I was lucky to discover Angela Carter’s writing at a very young age, not long after I had started to read grown-up books.
I spotted a book named ‘The Magic Toyshop’ on a paperback carousel in the library. What was such a thing doing on the shelves for grown-ups? And why did it have a dark green cover, that looked like a classic, but not the sort of classic I had ever seen before?
I picked the book up, I began to read, and what I read was extraordinary. It was like nothing I had read before and it did things that I didn’t know books could do. After that I read every book by Angela Carter that I could lay my hands on, and I picked up more of those books with dark green covers – Virago Modern Classics – hoping to find more intriguing books and more oh so special authors.
And so it was Angela Carter who set me on a path of picking up books bearing unknown titles and unfamiliar author names, hoping to find more magic ….
I had nothing new to read for Angela Carter Week, but I had lots of books that I might revisit, to see what I might find in them with more experience of books and of life behind me. It seemed natural to start again with that first book, to revisit ‘The Magic Toyshop’.
At its heart is a simple story. Melanie is fifteen years-old and she has a lovely life; her parents are happy and successful, she and her siblings are much loved, and they have a beautiful home in the country. But Melanie’s parents are killed in an accident and the three children are sent to live with unknown relations …
But it is clear from the start that this will be a coming of age story like no other.
Melanie’s sexuality is awakening. She is drawn to her mother’s wedding dress, to put it on, to go outside. But she finds herself locked out and she has to shed the dress, bundle it up, climb the apple tree to get back inside.
“She parcelled up the dress and stuck it in the fork of the tree. she could carry it up with her and put it away again in the trunk and no one would know it had been worn if they did not see the blood on the hem, and there was only a little blood. The cat put its head on one side and turned it sequin regard on the parcel; it stretched out its paddy paw and stroked the dress. Its paw was tipped with curved, cunning meat hooks. It had a cruel stroke. There was a ripping sound.”
And when she wakes the next morning she learns that her parents are dead.
Angela Carter painted that scene gloriously, in such rich colours, and there was so much that you could read into it. The whole story was like that; a coming of age story twisted into the most profound, dark, gothic drama.
Melanie found herself in a dilapidated house where her tyrannical uncle ruled over his mute, cowed wife, and her two young brothers. It was a magic toyshop, but it was also a house ruled by fear. Melanie had to learn to live with that, with dirt and poverty, with her feelings for her aunt’s brother, Finn.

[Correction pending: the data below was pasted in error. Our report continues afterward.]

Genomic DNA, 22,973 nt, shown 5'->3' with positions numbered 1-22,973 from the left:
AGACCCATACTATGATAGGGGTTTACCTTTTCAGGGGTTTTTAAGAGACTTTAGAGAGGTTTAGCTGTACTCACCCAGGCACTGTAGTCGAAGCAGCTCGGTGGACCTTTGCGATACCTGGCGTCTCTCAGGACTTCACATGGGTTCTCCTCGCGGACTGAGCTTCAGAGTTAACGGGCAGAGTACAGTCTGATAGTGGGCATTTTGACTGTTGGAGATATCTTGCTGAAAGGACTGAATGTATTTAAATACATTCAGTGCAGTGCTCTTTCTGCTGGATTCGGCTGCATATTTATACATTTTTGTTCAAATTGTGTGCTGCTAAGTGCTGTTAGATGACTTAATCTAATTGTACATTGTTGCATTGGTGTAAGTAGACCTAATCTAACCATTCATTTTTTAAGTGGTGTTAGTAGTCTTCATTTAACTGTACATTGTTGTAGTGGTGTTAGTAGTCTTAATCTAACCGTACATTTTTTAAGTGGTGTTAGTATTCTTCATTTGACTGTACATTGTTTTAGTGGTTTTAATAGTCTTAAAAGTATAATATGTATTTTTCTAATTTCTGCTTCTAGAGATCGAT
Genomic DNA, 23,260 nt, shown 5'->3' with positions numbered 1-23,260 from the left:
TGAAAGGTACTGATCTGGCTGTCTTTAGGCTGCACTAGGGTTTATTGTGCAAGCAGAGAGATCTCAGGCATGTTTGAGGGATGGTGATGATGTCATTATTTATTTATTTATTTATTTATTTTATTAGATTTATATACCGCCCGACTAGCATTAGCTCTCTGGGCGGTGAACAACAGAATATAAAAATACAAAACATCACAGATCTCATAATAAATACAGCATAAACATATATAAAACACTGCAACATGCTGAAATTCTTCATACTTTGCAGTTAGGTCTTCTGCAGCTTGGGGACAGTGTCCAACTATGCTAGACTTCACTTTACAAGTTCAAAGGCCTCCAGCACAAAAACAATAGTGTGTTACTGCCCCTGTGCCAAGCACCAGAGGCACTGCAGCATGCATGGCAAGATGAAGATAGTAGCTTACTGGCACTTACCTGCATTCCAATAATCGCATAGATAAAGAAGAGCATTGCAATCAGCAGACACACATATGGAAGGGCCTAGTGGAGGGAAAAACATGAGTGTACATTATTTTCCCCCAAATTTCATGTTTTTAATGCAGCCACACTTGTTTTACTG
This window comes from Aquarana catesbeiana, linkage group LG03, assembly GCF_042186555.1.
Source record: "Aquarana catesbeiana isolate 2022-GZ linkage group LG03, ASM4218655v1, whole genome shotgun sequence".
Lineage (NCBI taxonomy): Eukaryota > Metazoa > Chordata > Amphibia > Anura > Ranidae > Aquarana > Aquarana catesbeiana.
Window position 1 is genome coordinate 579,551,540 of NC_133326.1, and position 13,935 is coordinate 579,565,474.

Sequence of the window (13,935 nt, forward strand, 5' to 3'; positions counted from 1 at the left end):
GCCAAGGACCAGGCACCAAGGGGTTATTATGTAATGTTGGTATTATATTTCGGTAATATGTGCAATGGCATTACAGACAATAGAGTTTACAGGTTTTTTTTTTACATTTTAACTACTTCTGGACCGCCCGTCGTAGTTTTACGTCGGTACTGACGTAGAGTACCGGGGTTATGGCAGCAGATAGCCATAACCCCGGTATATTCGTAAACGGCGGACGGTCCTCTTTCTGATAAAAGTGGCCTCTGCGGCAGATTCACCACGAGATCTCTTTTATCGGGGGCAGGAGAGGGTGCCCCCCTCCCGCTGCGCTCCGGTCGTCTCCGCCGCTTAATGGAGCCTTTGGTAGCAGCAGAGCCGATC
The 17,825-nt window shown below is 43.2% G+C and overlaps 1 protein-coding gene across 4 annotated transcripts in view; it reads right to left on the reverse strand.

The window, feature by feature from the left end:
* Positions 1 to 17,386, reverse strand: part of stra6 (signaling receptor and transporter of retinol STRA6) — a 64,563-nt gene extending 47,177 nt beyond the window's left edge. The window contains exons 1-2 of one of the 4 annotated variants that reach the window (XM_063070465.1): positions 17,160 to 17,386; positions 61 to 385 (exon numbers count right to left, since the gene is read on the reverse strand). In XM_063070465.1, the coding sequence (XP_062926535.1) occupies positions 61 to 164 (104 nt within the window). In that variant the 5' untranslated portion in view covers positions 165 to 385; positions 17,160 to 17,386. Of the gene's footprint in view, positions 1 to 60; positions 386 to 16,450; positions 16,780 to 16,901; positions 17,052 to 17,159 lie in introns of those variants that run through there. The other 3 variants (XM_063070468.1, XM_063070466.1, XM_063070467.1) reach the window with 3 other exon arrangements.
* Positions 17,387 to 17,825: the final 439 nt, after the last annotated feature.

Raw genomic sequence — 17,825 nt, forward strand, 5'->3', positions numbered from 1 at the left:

Sometimes she was drawn to him – as he was to her – and sometimes she was repulsed by him.
Conflicts and contradictions like that were threaded through the story.
Angela Carter painted vivid pictures in rich colours, picking out the strangest details. Those pictures are utterly compelling, but they are also disturbing, and sometimes repellent.
The most dramatic pictures of all were of her uncle, his life-sized puppets, and the puppet shows he drew first his family and then Melanie into:
“Red plush curtains swung to the floor from a large, box-like construction at the far end of the room. Finn, masked, advanced and tugged a cord. The curtains swished open, gathering in swags at each side of a small stage, arranged as a grotto in a hushed, expectant woodland, with cardboard rocks. Lying face-downwards in a tangle of strings was a puppet five feet high, a sulphide in a fountain of white tulle, fallen flat down as if someone had got tired of her in the middle of playing with her, dropped her and wandered off. She had long, black hair down to the waist of her tight satin bodice.”
In the end something broke. It had to.
Melanie had tried to change things. But there were some things that she didn’t know, that she didn’t understand.
‘The Magic Toyshop’ touches on some difficult subjects, but the images, the ideas, the symbolism, the eccentricity are just so wonderful. It’s untidy though, not a book for those with delicate sensibilities, who like things neat and tidy.
The best way I have to explain its appeal is to confess that I typed ‘Alice’ instead of ‘Melanie’ more than once, because Melanie’s situation seemed so much like Alice’s when she tumbled down the rabbit hole.
It sounds mad, and yet it works ….